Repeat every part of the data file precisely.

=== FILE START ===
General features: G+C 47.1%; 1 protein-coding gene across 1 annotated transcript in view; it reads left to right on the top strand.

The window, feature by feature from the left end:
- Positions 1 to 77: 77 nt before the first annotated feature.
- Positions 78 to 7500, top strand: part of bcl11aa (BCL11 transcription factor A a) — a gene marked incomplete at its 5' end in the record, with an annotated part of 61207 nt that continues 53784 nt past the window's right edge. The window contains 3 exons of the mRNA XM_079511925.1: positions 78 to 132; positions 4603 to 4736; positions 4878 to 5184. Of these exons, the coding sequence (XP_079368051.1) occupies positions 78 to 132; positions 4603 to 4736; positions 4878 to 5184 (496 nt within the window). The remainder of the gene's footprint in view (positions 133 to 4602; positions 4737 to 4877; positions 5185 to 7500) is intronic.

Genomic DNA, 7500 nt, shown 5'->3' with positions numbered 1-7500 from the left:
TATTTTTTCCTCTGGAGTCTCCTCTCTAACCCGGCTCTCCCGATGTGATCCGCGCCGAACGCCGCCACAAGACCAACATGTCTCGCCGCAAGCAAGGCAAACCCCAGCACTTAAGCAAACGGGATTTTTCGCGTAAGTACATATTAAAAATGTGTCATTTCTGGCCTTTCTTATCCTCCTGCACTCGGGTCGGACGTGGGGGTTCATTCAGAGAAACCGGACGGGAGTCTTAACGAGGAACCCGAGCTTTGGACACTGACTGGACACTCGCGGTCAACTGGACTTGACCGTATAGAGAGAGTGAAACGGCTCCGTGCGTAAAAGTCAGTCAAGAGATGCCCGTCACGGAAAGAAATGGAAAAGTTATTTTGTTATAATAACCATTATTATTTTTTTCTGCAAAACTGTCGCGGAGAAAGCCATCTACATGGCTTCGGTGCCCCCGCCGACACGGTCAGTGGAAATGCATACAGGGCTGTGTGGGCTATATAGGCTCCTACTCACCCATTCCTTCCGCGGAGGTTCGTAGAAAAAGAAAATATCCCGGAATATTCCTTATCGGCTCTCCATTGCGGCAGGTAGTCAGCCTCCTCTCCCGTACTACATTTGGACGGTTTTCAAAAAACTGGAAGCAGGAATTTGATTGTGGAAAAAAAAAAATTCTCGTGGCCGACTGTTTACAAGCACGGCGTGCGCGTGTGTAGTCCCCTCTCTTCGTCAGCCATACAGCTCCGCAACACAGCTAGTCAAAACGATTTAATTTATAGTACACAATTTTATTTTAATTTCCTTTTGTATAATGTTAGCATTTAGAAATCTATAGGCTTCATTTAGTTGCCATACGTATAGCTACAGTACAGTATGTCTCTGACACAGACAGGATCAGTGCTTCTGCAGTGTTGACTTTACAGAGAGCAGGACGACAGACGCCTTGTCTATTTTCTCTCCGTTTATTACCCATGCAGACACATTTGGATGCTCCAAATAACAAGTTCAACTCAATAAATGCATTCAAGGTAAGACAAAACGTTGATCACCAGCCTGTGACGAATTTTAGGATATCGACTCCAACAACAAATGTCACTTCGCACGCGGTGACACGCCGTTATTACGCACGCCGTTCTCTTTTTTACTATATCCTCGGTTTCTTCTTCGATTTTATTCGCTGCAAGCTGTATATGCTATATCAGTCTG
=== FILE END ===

General features: G+C 47.1%; 1 protein-coding gene across 1 annotated transcript in view; it reads left to right on the top strand.

The window, feature by feature from the left end:
- Positions 1 to 77: 77 nt before the first annotated feature.
- Positions 78 to 7500, top strand: part of bcl11aa (BCL11 transcription factor A a) — a gene marked incomplete at its 5' end in the record, with an annotated part of 61207 nt that continues 53784 nt past the window's right edge. The window contains 3 exons of the mRNA XM_079511925.1: positions 78 to 132; positions 4603 to 4736; positions 4878 to 5184. Of these exons, the coding sequence (XP_079368051.1) occupies positions 78 to 132; positions 4603 to 4736; positions 4878 to 5184 (496 nt within the window). The remainder of the gene's footprint in view (positions 133 to 4602; positions 4737 to 4877; positions 5185 to 7500) is intronic.

Genomic DNA, 7500 nt, shown 5'->3' with positions numbered 1-7500 from the left:
TATTTTTTCCTCTGGAGTCTCCTCTCTAACCCGGCTCTCCCGATGTGATCCGCGCCGAACGCCGCCACAAGACCAACATGTCTCGCCGCAAGCAAGGCAAACCCCAGCACTTAAGCAAACGGGATTTTTCGCGTAAGTACATATTAAAAATGTGTCATTTCTGGCCTTTCTTATCCTCCTGCACTCGGGTCGGACGTGGGGGTTCATTCAGAGAAACCGGACGGGAGTCTTAACGAGGAACCCGAGCTTTGGACACTGACTGGACACTCGCGGTCAACTGGACTTGACCGTATAGAGAGAGTGAAACGGCTCCGTGCGTAAAAGTCAGTCAAGAGATGCCCGTCACGGAAAGAAATGGAAAAGTTATTTTGTTATAATAACCATTATTATTTTTTTCTGCAAAACTGTCGCGGAGAAAGCCATCTACATGGCTTCGGTGCCCCCGCCGACACGGTCAGTGGAAATGCATACAGGGCTGTGTGGGCTATATAGGCTCCTACTCACCCATTCCTTCCGCGGAGGTTCGTAGAAAAAGAAAATATCCCGGAATATTCCTTATCGGCTCTCCATTGCGGCAGGTAGTCAGCCTCCTCTCCCGTACTACATTTGGACGGTTTTCAAAAAACTGGAAGCAGGAATTTGATTGTGGAAAAAAAAAAATTCTCGTGGCCGACTGTTTACAAGCACGGCGTGCGCGTGTGTAGTCCCCTCTCTTCGTCAGCCATACAGCTCCGCAACACAGCTAGTCAAAACGATTTAATTTATAGTACACAATTTTATTTTAATTTCCTTTTGTATAATGTTAGCATTTAGAAATCTATAGGCTTCATTTAGTTGCCATACGTATAGCTACAGTACAGTATGTCTCTGACACAGACAGGATCAGTGCTTCTGCAGTGTTGACTTTACAGAGAGCAGGACGACAGACGCCTTGTCTATTTTCTCTCCGTTTATTACCCATGCAGACACATTTGGATGCTCCAAATAACAAGTTCAACTCAATAAATGCATTCAAGGTAAGACAAAACGTTGATCACCAGCCTGTGACGAATTTTAGGATATCGACTCCAACAACAAATGTCACTTCGCACGCGGTGACACGCCGTTATTACGCACGCCGTTCTCTTTTTTACTATATCCTCGGTTTCTTCTTCGATTTTATTCGCTGCAAGCTGTATATGCTATATCAGTCTG